I am usually pretty good at moderating my time online — at least I was until the bombs exploded at the Boston Marathon. After that tragic event, and for the ensuing six days I’ve not been able to disconnect myself for very long. My husband is a lifelong runner who loves the Marathon, though he’s never run it, but two friend were in this race, so we immediately tried to find more information about them. Moreover, my daughter works at one of the teaching hospitals in Boston.

Digital Mod

So all week-long I could not disconnect from the digital coverage. I checked three newspapers (Washington Post, New York Times, Boston.com) several times a day, added a slew of new Twitter feeds (#BostonMarathon #Marathon #CambridgePolice @Boston_Police, #Boston), and used Public Radio apps on my phone and iPad to listen to Boston radio programs, especially WBUR. (Note: One of my middle school students, a confident 21st Century learner, asked me why I wasn’t using the Public Radio app to listen everywhere I went.) Every day this week I’ve made a final iPhone news check just before going to bed and grabbed my mobile again as soon as I have awakened. I even listened during exercise.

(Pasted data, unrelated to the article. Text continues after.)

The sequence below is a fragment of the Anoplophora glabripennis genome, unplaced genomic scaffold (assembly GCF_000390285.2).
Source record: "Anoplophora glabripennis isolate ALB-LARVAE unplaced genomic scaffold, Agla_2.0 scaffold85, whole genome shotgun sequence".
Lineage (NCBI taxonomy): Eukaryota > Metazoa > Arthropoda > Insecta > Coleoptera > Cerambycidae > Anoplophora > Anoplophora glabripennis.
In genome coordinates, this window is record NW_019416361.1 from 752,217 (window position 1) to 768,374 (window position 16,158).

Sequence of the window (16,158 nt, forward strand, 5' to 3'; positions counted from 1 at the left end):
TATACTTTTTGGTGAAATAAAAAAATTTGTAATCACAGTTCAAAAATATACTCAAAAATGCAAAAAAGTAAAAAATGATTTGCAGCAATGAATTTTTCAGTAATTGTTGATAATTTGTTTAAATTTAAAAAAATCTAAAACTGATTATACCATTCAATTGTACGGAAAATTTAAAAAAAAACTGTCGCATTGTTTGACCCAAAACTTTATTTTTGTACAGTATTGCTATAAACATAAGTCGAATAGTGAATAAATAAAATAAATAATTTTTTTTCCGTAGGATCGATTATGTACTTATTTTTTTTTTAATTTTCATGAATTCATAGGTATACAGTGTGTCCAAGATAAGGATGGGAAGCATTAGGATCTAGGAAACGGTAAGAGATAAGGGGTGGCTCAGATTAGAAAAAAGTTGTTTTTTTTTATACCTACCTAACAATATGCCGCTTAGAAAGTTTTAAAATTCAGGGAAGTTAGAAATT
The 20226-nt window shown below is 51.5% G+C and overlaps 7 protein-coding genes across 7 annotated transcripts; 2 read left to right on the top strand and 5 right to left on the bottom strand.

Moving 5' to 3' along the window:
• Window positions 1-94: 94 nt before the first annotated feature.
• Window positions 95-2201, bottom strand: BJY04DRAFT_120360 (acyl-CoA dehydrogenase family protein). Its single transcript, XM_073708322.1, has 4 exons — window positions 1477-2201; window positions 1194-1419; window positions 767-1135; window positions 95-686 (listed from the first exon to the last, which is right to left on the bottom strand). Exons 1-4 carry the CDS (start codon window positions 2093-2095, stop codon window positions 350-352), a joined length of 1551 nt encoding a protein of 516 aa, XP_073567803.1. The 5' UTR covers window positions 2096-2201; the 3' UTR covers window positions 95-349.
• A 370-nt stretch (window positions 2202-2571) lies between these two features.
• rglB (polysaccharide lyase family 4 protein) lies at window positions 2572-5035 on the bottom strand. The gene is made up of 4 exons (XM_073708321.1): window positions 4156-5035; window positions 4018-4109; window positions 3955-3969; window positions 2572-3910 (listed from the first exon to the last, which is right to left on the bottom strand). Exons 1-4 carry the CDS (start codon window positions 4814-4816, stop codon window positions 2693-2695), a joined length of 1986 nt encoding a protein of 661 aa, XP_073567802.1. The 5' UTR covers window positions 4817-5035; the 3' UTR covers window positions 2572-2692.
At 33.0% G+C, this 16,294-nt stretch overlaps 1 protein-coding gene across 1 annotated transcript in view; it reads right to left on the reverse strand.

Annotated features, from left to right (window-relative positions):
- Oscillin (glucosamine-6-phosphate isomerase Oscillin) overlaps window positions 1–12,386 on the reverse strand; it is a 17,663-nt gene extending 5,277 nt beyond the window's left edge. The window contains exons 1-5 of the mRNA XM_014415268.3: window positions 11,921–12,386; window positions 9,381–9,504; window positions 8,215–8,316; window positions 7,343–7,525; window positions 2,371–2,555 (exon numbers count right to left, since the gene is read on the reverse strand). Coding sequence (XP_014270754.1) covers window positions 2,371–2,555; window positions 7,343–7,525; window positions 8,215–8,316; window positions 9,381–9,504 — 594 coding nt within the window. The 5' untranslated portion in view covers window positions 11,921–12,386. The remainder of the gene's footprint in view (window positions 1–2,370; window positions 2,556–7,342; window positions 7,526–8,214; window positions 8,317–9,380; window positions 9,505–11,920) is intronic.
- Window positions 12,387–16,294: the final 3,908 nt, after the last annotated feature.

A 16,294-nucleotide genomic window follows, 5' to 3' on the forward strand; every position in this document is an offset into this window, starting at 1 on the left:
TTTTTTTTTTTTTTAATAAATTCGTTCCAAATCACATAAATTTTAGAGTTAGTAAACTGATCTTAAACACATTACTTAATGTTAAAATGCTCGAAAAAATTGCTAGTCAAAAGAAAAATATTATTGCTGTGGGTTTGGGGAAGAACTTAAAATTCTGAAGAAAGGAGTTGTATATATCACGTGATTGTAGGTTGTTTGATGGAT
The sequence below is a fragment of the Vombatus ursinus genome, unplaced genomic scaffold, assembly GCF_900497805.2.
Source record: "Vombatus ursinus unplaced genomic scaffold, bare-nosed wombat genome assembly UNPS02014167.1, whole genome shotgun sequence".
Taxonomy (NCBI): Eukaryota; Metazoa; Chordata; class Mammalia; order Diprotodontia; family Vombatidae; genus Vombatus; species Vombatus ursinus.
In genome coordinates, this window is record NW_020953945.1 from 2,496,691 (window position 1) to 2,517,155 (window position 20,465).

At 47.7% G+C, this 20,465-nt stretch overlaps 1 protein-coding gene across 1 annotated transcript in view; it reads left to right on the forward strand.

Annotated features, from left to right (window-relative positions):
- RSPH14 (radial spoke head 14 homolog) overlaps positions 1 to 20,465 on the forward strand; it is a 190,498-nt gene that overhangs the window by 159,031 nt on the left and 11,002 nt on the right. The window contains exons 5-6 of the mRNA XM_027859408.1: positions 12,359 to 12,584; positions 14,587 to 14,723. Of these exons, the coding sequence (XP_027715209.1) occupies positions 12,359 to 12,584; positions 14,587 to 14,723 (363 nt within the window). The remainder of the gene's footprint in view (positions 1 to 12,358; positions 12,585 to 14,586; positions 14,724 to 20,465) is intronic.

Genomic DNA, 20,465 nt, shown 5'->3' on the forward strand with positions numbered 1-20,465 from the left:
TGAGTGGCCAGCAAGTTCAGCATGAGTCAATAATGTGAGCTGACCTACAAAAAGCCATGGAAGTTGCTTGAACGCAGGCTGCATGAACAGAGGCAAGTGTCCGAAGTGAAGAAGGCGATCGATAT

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Spring Clean Your Digital Profile

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Download the document at A Platform for Good.

The idea of spring cleaning each individual’s digital profile is terrific — something for parents and teachers to do themselves and then share with children.

Just like we tidy up our homes and our gardens in March, April and May, it’s a good time to put our digital domiciles on the to-do list. Paying attention to the upkeep of our digital footprints and devices allows us to clean up and polish online images and minimize potential problems on our devices and gadgets. In the process we learn a lot about ourselves, but also about the details that others can learn about us online.